Covid Chronicles XXIV

By lockdown_exit - 15th Jan 2021, 12:52 pm - Covid Chronicles

India begins its Covid-19 vaccination campaign over the weekend, described by officials as the world's largest. Doses of Covid vaccine - specifically the Oxford/AstraZeneca candidate - are being dispensed to cities by the Serum Institute of India. The mass inoculation drive will begin Saturday and aims to cover 300 million people in its first phase - 30 million frontline workers first and then 270 million at-risk people, including those over 50 and/or those with underlying conditions. India is widely regarded as the "pharmacy of the world" because of the sheer scale of its vaccine manufacturing facilities, accounting for 60% of the world's vaccine production. 

However, India's vaccination drive is not without controversy. Just after New Year's Day, regulators in India granted authorisation for restricted use to Bharat Biotech's Covaxin, adding another Covid-19 vaccine to the list of those that have been approved for use in various countries around the world. New vaccines against Covid-19 are sorely needed worldwide, especially in low-income countries, which are being left behind as high-income countries adopt "vaccine nationalism" and snatch up doses at the expense of those with less means. The Covaxin rollout, however, illustrates another worrisome trend. Regulators in India gave the vaccine the go-ahead before data from large-scale clinical trials are available, just as Russian and Chinese regulators did for their own homegrown vaccine candidates.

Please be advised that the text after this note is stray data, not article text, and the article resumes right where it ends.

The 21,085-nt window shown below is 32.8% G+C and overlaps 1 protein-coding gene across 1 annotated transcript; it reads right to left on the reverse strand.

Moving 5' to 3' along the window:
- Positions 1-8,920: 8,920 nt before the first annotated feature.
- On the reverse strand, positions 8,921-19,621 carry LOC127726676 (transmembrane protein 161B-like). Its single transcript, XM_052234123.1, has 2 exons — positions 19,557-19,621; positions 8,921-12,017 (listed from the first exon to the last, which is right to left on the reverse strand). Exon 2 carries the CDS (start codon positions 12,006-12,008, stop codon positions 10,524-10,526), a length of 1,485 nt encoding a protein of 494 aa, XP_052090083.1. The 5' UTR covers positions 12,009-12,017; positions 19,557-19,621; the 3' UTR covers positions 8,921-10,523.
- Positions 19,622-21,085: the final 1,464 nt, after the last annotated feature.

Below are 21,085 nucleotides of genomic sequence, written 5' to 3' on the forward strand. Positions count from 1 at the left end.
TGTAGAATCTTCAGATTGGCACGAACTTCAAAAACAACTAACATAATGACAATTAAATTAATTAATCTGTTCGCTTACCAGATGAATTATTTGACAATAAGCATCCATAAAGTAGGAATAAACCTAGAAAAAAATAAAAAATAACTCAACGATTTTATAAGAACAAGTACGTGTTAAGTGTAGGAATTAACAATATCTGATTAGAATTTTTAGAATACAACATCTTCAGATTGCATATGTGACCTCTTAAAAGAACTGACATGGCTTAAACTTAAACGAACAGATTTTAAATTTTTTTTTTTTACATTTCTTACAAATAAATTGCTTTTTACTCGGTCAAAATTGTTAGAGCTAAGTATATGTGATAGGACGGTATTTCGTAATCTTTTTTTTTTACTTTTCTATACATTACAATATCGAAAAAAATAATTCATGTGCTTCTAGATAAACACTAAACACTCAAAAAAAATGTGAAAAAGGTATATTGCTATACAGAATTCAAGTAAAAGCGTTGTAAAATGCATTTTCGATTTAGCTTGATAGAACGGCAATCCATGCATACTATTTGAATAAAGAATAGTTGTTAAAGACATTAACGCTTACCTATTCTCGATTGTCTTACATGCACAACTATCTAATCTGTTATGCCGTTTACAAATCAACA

Meanwhile, the Moderna vaccine candidate has secured approval from UK regulators - the third to do so - having shown 94% efficacy in late-stage trials. Seven million doses have already been ordered, with ten millions to follow. Health Secretary Matt Hancock welcomed the move, calling it 'another weapon in our arsenal'. The vaccine is soon expected to become available in the UK.

Johnson & Johnson's one-dose Covid-19 vaccine regimen could jump-start an immunisation push that's faltering in spite of the millions of doses Pfizer, BioNTech, AstraZeneca and Moderna are rolling out around the world. And the J&J shot is on the verge of its next big step forward. The pharma giant is in the "final stages" of data analysis for its phase 3 trial, CEO Alex Gorsky said last Monday. The company hopes "to have that information very soon," he added. 

The UK is set to trial a fourth vaccine candidate. Sixty million doses of the Valneva vaccine have already been ordered by the UK government. Trials will take place at the National Institute for Health Research sites in Birmingham, Bristol, Newcastle and Southampton, targeting 150 volunteers in the first phase. The news comes amidst numerous controversies over vaccine rollout in the UK, including inconsistent supply to GPs. 

The global economic recovery, expected in the first quarter of 2021, is at risk of being pushed back further as coronavirus lockdowns and mobility restrictions in several countries cloud hopes of a swifter economic rebound, investment banks said. China announced lockdowns in four cities and European countries unveiled tighter and longer coronavirus restrictions on Wednesday, denting back-to-normal hopes and sparking worries about further economic damage in 2021.